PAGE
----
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Kurt Onstad

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Retroactive Dream Continuity [Aug. 19th, 2002|07:13 pm]
Kurt Onstad
[Current Mood |weirdweird]
[Current Music |Somebody - Depeche Mode - Catching Up With Depeche Mode]

For you non-comic book fans, a quick definition. Retcon, aka retroactive continuity: When a new story changes or nullifies a story told in the past.

So, anyways, I had a dream last night, and it was very similar to a dream I had a few months ago. In both dreams I was at a funeral for Isaac Asimov with my dad. The funeral took place at a university of some sort (for some reason, I think Pepperdine when I picture it). The head of the university was really rude for some reason. And sometime in the dream, both times, I ran into a friend from high school named Patty. There was a huge line of mourners to pass by what would have been the coffin, but in my dream was just a table with various notes and papers that people left behind in rememberance, and Patty was leaving the room as I came in...

The thing I found really bizarre about this dream, though, is that I remembered the last dream I had had about going to this funeral. And so, my mind retconned that dream to being a funeral for Janet Asimov (Isaac's wife. She's still alive in real life...)

Dreams are weird. They get even weirder when they actually have a continuing thread going through them...

Kurt
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Comments:
[User Picture]From: ideaspace
2002-08-21 10:06 am (UTC)

Alan Moore's Swamp Thang

It was my impression that "retcon" isn't just changing or deleting the past, but rather revealing something in the present that somehow modifies your interpretation of the past. None of the events change in a proper retcon, only the light by which they're seen.

Thus all of Mickey Moran's or Swamp Thing's adventures pre-Moore "happened" - it's just that now we know Marvelman was part of a inter-dimensional weapon program behind the scenes and Alec Holland was six feet under, sucking water.

Some writers, obviously, do it more elegantly than others. Cheap retcons involve conveniently forgetting lines of dialogue, names, or entire plots. Good retcons are like magic tricks. You can't see how you missed it before.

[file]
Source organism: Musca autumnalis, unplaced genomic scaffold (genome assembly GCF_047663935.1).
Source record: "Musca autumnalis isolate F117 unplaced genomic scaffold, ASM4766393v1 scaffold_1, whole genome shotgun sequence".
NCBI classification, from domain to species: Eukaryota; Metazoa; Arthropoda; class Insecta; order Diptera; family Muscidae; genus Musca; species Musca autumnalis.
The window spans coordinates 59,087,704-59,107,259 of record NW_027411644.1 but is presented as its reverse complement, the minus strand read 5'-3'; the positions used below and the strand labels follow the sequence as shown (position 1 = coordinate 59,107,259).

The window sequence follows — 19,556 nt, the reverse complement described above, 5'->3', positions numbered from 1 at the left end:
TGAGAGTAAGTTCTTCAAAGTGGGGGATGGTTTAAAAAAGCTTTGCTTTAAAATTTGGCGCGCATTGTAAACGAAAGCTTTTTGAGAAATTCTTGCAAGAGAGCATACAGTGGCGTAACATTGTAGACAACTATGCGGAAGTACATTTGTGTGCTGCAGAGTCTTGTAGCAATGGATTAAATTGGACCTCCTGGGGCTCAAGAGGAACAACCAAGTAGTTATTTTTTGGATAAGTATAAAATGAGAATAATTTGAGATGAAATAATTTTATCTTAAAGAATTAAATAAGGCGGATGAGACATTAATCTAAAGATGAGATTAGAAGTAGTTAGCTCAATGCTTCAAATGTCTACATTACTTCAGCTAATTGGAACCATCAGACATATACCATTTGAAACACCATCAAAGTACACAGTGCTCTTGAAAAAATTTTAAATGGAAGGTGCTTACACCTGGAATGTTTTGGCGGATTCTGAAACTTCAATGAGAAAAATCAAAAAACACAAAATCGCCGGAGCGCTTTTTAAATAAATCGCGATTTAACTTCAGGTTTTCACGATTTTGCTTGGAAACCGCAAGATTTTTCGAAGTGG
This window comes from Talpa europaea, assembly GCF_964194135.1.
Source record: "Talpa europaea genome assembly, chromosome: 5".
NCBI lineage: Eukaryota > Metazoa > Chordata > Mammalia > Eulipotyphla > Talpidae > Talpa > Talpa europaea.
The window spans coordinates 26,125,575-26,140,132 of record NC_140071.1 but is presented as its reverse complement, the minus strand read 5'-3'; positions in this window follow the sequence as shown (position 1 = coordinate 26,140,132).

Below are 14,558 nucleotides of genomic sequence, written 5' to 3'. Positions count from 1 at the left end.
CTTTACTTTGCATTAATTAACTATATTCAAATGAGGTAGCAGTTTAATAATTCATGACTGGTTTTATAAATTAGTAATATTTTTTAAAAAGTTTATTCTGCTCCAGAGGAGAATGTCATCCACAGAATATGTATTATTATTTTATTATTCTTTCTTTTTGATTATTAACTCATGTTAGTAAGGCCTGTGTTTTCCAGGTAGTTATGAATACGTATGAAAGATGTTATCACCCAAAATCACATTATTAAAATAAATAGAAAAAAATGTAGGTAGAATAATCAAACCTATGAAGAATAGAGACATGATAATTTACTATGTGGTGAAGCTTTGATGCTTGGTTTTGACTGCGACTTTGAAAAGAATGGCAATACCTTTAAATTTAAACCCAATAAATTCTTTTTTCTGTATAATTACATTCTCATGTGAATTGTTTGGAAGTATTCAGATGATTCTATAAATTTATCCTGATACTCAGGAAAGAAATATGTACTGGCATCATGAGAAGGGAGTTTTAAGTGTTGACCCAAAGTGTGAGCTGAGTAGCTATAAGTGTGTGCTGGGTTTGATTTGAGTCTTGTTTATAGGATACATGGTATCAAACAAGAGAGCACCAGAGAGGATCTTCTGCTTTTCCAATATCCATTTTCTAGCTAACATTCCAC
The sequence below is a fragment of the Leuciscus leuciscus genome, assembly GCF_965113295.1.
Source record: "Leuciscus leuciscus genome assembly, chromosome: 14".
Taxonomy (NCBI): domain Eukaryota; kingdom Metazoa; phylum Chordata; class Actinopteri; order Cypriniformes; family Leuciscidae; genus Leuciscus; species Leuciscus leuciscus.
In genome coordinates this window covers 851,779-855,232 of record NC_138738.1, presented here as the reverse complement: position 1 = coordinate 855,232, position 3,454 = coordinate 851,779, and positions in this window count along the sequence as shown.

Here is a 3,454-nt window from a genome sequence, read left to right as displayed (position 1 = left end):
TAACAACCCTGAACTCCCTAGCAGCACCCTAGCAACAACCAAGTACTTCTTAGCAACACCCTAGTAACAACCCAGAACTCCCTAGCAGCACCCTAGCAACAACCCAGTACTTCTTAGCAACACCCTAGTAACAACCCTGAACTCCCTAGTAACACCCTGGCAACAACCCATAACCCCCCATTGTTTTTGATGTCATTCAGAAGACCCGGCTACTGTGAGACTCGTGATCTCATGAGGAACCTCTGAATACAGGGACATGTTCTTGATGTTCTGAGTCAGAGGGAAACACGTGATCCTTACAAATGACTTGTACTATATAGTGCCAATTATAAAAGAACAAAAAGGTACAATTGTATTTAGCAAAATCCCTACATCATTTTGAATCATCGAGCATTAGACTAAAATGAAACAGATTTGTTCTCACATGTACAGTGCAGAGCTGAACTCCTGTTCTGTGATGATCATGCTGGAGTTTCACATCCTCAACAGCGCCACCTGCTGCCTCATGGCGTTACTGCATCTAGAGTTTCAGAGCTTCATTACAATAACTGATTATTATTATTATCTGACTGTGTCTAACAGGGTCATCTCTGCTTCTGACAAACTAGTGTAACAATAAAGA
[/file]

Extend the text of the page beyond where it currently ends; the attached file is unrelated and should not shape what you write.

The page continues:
Anyway, Janet Asimov? Why would you even be invited?
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[User Picture]From: speedball
2002-08-21 11:59 am (UTC)

Thing Ring, do your Thing...

Your definition of a "proper" retcon is more of a revelation than a retcon. Although, if you add, "that wasn't the intention of the past story's author," that would take out things like the ending of The Sixth Sense, which really doesn't belong in the "retcon" classification and bring it more in line what I think of as a retcon.

Unfortunately, not all retcons are proper. For instance, in FF (vol. 3) #59, it's revealed that when Ben turns into The Thing, he is transporting a living shell from another dimension which surrounds his human frame, and he transports it back when he transforms back into Ben. This completely negates all of those issues that show Ben in any sort of "in-between" phase, which show that his whole body is transforming from one form to another with no inter-dimensional transportation...

In an ideal world, only Kurt Busiek, Mark Waid, Alan Moore and Grant Morrison would be allowed to retcon events. But, we don't live in that world, and so we end up with stories like the above, which is why my definition of retcon was a little looser...

And then, of course, there are reboots and other history re-writing methods, but those don't really have much relevance to this discussion...

And hey, if I was invited to Isaac's funeral (in my dream), why wouldn't I be invited to Janet's before that?

Kurt
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[User Picture]From: ideaspace
2002-08-21 12:32 pm (UTC)

Re: Thing Ring, do your Thing...

Well spotted, sir. That "outside the original storyteller's intention" clause should have been made explicit. What I love about the books of Tim Powers is that he retcons reality.

That, and his book "Earthquake Weather" is the best non-AOKP explanation of why certain storylines happened back in the day.
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